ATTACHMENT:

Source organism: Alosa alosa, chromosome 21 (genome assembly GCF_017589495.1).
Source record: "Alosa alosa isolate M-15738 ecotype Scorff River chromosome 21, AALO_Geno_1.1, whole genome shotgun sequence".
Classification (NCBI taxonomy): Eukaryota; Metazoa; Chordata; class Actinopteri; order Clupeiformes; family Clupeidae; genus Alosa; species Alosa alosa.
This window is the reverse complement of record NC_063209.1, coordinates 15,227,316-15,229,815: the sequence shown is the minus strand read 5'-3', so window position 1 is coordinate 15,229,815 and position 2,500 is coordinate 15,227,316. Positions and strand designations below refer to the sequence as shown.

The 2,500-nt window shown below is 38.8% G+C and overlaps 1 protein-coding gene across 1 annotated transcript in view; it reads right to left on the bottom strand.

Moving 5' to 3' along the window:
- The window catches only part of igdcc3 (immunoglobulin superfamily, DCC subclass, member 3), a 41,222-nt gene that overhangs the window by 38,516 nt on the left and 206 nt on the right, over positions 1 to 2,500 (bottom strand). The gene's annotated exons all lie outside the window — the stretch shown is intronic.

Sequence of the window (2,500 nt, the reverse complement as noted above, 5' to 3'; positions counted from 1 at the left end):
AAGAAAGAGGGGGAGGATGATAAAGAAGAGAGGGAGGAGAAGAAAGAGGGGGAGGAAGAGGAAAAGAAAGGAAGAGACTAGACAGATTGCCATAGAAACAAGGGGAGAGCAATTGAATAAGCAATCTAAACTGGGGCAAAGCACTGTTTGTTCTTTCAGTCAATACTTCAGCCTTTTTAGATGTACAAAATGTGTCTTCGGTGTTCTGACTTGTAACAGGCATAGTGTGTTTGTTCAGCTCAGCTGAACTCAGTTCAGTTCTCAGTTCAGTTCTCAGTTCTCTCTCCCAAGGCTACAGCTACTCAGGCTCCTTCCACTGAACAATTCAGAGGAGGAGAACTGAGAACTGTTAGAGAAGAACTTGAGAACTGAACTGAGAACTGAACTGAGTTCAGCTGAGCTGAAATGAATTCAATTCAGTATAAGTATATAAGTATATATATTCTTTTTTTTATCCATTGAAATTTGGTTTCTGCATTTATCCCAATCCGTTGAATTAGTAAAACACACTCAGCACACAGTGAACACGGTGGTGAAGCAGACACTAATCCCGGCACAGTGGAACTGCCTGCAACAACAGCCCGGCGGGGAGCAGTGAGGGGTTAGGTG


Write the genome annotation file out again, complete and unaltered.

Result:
Source organism: Alosa alosa, chromosome 21 (genome assembly GCF_017589495.1).
Source record: "Alosa alosa isolate M-15738 ecotype Scorff River chromosome 21, AALO_Geno_1.1, whole genome shotgun sequence".
Classification (NCBI taxonomy): Eukaryota; Metazoa; Chordata; class Actinopteri; order Clupeiformes; family Clupeidae; genus Alosa; species Alosa alosa.
This window is the reverse complement of record NC_063209.1, coordinates 15,227,316-15,229,815: the sequence shown is the minus strand read 5'-3', so window position 1 is coordinate 15,229,815 and position 2,500 is coordinate 15,227,316. Positions and strand designations below refer to the sequence as shown.

The 2,500-nt window shown below is 38.8% G+C and overlaps 1 protein-coding gene across 1 annotated transcript in view; it reads right to left on the bottom strand.

Moving 5' to 3' along the window:
- The window catches only part of igdcc3 (immunoglobulin superfamily, DCC subclass, member 3), a 41,222-nt gene that overhangs the window by 38,516 nt on the left and 206 nt on the right, over positions 1 to 2,500 (bottom strand). The gene's annotated exons all lie outside the window — the stretch shown is intronic.

Sequence of the window (2,500 nt, the reverse complement as noted above, 5' to 3'; positions counted from 1 at the left end):
AAGAAAGAGGGGGAGGATGATAAAGAAGAGAGGGAGGAGAAGAAAGAGGGGGAGGAAGAGGAAAAGAAAGGAAGAGACTAGACAGATTGCCATAGAAACAAGGGGAGAGCAATTGAATAAGCAATCTAAACTGGGGCAAAGCACTGTTTGTTCTTTCAGTCAATACTTCAGCCTTTTTAGATGTACAAAATGTGTCTTCGGTGTTCTGACTTGTAACAGGCATAGTGTGTTTGTTCAGCTCAGCTGAACTCAGTTCAGTTCTCAGTTCAGTTCTCAGTTCTCTCTCCCAAGGCTACAGCTACTCAGGCTCCTTCCACTGAACAATTCAGAGGAGGAGAACTGAGAACTGTTAGAGAAGAACTTGAGAACTGAACTGAGAACTGAACTGAGTTCAGCTGAGCTGAAATGAATTCAATTCAGTATAAGTATATAAGTATATATATTCTTTTTTTTATCCATTGAAATTTGGTTTCTGCATTTATCCCAATCCGTTGAATTAGTAAAACACACTCAGCACACAGTGAACACGGTGGTGAAGCAGACACTAATCCCGGCACAGTGGAACTGCCTGCAACAACAGCCCGGCGGGGAGCAGTGAGGGGTTAGGTG